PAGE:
Graduating from college and entering the working world can be intimidating. However, University of Dallas alumni are thriving, as their initiative and their education have set them up for success. Pedro Barquin graduated in the fall of 2020 with a degree in drama and reveals how these experiences have helped prepare him for his life post-college.
Barquin happily expressed that he loves UD, like most alumni. He said that it was the only school for him and he greatly valued the intimate atmosphere of UD, deeply enjoying all the campus events and social gatherings.
“I felt like a member of the community wherever I went,” he expressed. He and his classmates bonded over their studies, their faith, their doubts and their passions.
Barquin affirmed that his experience at UD prepared him for his career, specifically noting the role the drama program played. He explained that his time in drama taught him to understand managing and working with a team. “The time I spent directing, stage managing, designing, acting and building sets all kind of come together in this sort of way I didn’t think possible,” he said.
While in the drama department, Barquin did a little bit of everything. He acted in many mainstage productions, senior studios and after hours shows, as well as worked backstage in a few shows. He was the assistant stage manager for a mainstage production, designed sound for a few senior studios and briefly worked in the scene shop.
“Having a well-rounded experience in theatrical production really helped me enter the so-called “real world” with understanding team management, getting my hands dirty, and working towards a greater vision,” he said.
As the capstone of his time in the drama program, he directed his own senior studio production, “The Man with the Flower in His Mouth” by Luigi Pirandello.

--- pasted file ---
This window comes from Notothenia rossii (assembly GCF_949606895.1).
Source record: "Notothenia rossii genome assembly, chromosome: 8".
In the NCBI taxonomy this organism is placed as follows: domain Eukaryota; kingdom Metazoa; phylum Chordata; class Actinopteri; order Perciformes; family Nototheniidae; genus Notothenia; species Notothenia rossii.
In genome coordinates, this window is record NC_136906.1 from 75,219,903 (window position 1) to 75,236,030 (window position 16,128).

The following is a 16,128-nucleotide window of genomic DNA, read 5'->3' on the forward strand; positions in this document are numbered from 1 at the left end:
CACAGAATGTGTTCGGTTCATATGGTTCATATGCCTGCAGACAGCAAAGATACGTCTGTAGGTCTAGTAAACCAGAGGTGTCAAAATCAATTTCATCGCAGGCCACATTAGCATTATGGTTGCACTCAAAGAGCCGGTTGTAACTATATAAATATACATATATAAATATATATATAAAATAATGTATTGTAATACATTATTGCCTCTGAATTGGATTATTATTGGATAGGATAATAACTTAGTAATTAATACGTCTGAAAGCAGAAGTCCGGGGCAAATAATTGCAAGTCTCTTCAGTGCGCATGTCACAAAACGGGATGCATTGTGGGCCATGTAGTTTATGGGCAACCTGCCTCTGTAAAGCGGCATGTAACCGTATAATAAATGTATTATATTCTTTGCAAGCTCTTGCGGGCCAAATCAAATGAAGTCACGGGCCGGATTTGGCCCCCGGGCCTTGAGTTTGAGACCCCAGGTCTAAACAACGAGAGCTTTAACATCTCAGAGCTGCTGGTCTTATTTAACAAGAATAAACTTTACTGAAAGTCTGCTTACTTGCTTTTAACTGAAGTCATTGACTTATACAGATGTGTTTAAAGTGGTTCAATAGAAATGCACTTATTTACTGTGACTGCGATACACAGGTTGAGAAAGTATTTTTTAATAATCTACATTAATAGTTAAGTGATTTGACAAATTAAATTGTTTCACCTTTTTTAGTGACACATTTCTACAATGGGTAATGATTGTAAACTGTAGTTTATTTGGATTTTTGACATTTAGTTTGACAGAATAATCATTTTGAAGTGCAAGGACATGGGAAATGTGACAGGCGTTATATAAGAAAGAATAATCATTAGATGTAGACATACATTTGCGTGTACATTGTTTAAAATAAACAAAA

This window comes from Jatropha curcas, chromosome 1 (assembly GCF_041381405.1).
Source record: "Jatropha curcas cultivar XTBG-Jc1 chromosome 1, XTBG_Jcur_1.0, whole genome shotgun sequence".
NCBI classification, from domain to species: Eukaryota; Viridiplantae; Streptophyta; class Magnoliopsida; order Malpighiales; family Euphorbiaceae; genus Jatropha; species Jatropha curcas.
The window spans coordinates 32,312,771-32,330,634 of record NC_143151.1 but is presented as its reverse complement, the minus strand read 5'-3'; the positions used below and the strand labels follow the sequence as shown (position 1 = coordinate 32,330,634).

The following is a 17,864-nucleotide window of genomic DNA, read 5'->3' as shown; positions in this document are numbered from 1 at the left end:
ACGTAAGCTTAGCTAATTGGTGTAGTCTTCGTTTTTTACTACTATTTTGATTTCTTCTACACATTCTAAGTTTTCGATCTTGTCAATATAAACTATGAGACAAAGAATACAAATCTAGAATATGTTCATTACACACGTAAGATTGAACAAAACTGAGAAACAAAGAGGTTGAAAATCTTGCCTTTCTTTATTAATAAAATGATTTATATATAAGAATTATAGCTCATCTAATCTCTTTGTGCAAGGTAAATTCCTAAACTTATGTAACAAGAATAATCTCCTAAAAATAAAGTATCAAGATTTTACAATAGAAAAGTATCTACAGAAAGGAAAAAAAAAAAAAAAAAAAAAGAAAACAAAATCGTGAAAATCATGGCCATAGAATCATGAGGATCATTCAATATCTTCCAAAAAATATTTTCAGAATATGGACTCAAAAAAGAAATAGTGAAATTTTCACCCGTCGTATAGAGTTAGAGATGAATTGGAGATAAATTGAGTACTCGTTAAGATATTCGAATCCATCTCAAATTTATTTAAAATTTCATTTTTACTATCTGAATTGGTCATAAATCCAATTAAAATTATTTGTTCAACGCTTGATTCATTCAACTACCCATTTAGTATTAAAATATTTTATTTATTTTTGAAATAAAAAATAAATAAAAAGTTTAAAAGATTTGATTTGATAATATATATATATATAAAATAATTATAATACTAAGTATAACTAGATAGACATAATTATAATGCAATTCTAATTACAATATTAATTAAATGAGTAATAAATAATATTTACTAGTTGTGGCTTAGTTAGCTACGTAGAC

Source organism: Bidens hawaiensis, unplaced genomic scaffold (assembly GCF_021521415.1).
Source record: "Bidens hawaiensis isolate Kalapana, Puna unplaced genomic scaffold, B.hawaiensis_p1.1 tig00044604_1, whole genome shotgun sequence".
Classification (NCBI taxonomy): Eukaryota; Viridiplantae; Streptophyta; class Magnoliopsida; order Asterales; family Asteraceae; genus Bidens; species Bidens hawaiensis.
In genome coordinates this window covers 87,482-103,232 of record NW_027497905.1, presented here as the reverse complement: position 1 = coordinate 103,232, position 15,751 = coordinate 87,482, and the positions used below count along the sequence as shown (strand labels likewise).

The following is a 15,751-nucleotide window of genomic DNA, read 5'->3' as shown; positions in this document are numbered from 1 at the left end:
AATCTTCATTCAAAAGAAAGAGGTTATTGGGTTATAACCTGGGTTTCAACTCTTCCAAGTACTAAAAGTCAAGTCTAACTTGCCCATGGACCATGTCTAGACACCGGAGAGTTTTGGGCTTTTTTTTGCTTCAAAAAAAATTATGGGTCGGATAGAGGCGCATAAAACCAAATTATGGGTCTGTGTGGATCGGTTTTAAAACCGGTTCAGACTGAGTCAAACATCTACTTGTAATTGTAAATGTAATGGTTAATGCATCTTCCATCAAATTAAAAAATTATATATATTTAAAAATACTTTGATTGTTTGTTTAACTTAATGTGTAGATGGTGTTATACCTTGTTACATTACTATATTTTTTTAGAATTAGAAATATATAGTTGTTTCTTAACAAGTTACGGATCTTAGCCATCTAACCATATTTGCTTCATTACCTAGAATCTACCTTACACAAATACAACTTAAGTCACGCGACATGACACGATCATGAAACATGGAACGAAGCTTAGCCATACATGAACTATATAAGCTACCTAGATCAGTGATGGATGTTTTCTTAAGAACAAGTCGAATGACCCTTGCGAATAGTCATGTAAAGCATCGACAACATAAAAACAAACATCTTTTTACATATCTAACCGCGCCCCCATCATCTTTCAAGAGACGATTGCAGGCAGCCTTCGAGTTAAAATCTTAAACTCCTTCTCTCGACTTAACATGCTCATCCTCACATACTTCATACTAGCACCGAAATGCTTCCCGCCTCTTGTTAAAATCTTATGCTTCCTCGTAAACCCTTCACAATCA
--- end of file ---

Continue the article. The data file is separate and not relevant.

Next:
Barquin was drawn to the show because of the unique story it tells. “It examined the way that people don’t appreciate what they have until they lose it, as well as how hard it is to accept the unfortunate cards that life deals to us,” he explained.
Barquin’s production was put on in the fall of 2020 which provided its own series of challenges due to online classes and closed public gathering spaces. To accommodate, he directed and recorded the play over Zoom.
“It was a challenge, and like the Man with the Flower in his Mouth, I searched for distractions to try and escape the form of Zoom Theatre, but when I accepted it for what it was and what I could do with it, then I really found the beauty in my production,” Barquin said.
Currently, Barquin currently works for Ford Audio-Video, leading crews across the country in commercial installations. He completes installations of video and audio systems, including speaker systems, video displays and cameras.
“It’s certainly not where I thought I would be right out of college, but my experience working on Sound Design in the drama department gave me a good way in with the work I do now. The job has me traveling all over the country, since we have clients just about everywhere in the U.S. I’ve gotten to see a lot of interesting places (and a lot of theater) I wouldn’t have otherwise had the opportunity to see,” he said.
Additionally, when he is not traveling across states, Barquin continues to act in productions on the weekends, performing in shows with the American Murder Mystery Company. “It scratches the actor itch in me,” Barquin expressed.
In the far future, Barquin would like to start his own theater company. He hopes to direct the shows that he loved reading and studying while at UD. In particular, he would like to put on other shows by Pirandello.
“My goal, however, is still that one day I can direct [“The Man With the Flower in his Mouth”] on a real stage, perhaps with many more life experiences behind me that will reveal more truths hidden in the play,” said Barquin.
Barquin is using the skills and experience that he gained at UD to thrive in his current career, and it is exciting to see what he achieves in the future.